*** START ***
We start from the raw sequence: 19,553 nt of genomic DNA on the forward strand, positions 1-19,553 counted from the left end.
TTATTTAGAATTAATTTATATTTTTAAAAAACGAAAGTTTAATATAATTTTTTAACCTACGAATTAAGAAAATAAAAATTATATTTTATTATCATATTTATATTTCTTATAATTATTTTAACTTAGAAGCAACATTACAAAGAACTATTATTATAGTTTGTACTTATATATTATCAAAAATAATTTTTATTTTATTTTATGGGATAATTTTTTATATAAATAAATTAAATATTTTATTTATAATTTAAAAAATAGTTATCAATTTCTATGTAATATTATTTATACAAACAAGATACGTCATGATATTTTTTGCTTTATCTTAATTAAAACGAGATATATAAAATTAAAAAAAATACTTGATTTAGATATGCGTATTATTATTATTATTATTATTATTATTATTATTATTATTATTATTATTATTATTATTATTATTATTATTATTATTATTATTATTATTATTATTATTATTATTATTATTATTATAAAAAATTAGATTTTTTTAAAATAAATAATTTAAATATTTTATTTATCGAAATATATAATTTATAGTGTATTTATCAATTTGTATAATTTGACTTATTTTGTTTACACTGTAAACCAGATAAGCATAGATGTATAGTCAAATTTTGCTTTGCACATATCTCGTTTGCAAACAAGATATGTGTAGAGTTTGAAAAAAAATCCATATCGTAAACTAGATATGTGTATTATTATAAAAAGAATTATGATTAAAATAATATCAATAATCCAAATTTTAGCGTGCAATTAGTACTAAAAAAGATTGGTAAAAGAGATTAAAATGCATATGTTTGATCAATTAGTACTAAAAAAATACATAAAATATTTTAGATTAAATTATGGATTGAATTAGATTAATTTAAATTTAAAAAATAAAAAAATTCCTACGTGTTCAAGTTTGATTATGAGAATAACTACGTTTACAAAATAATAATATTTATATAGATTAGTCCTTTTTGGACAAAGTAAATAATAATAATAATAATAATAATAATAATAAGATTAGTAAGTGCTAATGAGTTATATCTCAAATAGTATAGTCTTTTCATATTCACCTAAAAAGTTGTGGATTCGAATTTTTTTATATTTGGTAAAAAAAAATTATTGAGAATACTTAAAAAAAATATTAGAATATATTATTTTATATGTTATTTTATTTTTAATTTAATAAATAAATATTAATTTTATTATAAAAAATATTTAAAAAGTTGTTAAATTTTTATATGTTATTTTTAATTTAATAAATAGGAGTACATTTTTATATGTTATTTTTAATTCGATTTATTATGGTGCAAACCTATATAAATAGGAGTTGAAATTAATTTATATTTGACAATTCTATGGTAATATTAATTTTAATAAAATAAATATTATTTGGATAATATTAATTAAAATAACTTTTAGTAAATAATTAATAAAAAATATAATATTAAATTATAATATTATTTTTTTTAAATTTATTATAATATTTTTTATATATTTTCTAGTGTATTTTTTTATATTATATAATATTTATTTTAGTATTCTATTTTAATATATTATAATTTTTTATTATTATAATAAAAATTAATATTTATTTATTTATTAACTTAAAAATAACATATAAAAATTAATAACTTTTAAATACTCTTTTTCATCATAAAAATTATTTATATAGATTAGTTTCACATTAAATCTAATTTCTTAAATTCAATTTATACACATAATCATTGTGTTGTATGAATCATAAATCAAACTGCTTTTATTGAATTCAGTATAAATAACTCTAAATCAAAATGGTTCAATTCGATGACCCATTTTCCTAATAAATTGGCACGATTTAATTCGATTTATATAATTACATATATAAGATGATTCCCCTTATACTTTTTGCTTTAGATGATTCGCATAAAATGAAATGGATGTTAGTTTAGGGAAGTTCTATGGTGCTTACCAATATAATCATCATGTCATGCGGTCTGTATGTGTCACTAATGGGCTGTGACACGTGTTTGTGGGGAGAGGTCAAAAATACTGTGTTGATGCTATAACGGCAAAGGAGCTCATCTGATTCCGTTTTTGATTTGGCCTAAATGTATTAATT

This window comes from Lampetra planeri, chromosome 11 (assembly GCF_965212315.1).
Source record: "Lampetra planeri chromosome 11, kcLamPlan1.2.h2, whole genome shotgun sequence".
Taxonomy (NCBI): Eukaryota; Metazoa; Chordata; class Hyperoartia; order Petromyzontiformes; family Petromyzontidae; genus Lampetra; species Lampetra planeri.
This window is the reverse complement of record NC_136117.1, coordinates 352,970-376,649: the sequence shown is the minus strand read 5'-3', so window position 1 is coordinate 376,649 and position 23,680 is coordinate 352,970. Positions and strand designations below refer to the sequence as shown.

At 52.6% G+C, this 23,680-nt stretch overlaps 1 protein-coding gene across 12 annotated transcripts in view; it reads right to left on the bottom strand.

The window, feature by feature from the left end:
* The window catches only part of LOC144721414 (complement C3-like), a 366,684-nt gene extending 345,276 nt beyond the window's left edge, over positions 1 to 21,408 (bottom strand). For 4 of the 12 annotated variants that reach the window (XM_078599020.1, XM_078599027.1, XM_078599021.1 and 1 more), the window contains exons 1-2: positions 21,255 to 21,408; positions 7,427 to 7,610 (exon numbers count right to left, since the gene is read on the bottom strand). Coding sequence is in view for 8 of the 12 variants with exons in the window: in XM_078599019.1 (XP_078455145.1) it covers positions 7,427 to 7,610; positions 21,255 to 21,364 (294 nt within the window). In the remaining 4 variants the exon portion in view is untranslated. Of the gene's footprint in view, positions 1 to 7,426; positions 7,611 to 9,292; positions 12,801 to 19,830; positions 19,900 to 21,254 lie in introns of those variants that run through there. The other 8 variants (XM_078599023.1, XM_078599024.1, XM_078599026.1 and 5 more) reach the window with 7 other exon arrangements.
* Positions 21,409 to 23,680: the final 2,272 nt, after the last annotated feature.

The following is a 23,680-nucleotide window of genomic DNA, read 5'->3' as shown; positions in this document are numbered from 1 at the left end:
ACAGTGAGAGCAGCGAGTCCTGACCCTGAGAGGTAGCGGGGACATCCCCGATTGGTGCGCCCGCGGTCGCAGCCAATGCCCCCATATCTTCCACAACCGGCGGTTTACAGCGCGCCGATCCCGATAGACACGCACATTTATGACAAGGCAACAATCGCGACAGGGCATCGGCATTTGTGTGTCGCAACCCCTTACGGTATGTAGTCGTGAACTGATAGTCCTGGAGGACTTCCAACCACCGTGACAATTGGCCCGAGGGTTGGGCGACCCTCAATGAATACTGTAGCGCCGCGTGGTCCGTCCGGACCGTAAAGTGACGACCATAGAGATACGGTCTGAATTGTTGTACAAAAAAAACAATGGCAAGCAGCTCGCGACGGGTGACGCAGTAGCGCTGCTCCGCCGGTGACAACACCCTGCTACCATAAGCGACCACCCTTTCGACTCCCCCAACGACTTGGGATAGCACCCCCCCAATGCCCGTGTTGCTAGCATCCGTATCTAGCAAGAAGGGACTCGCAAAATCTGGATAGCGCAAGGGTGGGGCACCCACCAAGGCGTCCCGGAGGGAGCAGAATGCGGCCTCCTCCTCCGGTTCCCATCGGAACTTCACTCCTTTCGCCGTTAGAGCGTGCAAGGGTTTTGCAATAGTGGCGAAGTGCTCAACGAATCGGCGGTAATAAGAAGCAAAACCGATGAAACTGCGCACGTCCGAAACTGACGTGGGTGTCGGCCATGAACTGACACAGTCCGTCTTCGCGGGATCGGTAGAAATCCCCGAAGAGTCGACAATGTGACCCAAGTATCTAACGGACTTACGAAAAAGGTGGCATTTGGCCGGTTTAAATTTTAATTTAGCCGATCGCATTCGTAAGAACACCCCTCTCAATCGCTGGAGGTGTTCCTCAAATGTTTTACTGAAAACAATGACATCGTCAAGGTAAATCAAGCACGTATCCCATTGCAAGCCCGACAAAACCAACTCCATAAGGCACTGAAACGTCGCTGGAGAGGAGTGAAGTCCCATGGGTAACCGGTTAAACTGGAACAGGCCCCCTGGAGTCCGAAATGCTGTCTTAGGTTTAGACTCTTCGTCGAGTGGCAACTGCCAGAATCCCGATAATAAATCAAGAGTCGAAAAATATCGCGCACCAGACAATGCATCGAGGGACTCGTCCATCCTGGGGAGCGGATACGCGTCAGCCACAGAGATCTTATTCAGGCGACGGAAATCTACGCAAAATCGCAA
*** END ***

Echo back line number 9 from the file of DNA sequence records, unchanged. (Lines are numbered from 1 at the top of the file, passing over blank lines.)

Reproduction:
* The window catches only part of LOC144721414 (complement C3-like), a 366,684-nt gene extending 345,276 nt beyond the window's left edge, over positions 1 to 21,408 (bottom strand). For 4 of the 12 annotated variants that reach the window (XM_078599020.1, XM_078599027.1, XM_078599021.1 and 1 more), the window contains exons 1-2: positions 21,255 to 21,408; positions 7,427 to 7,610 (exon numbers count right to left, since the gene is read on the bottom strand). Coding sequence is in view for 8 of the 12 variants with exons in the window: in XM_078599019.1 (XP_078455145.1) it covers positions 7,427 to 7,610; positions 21,255 to 21,364 (294 nt within the window). In the remaining 4 variants the exon portion in view is untranslated. Of the gene's footprint in view, positions 1 to 7,426; positions 7,611 to 9,292; positions 12,801 to 19,830; positions 19,900 to 21,254 lie in introns of those variants that run through there. The other 8 variants (XM_078599023.1, XM_078599024.1, XM_078599026.1 and 5 more) reach the window with 7 other exon arrangements.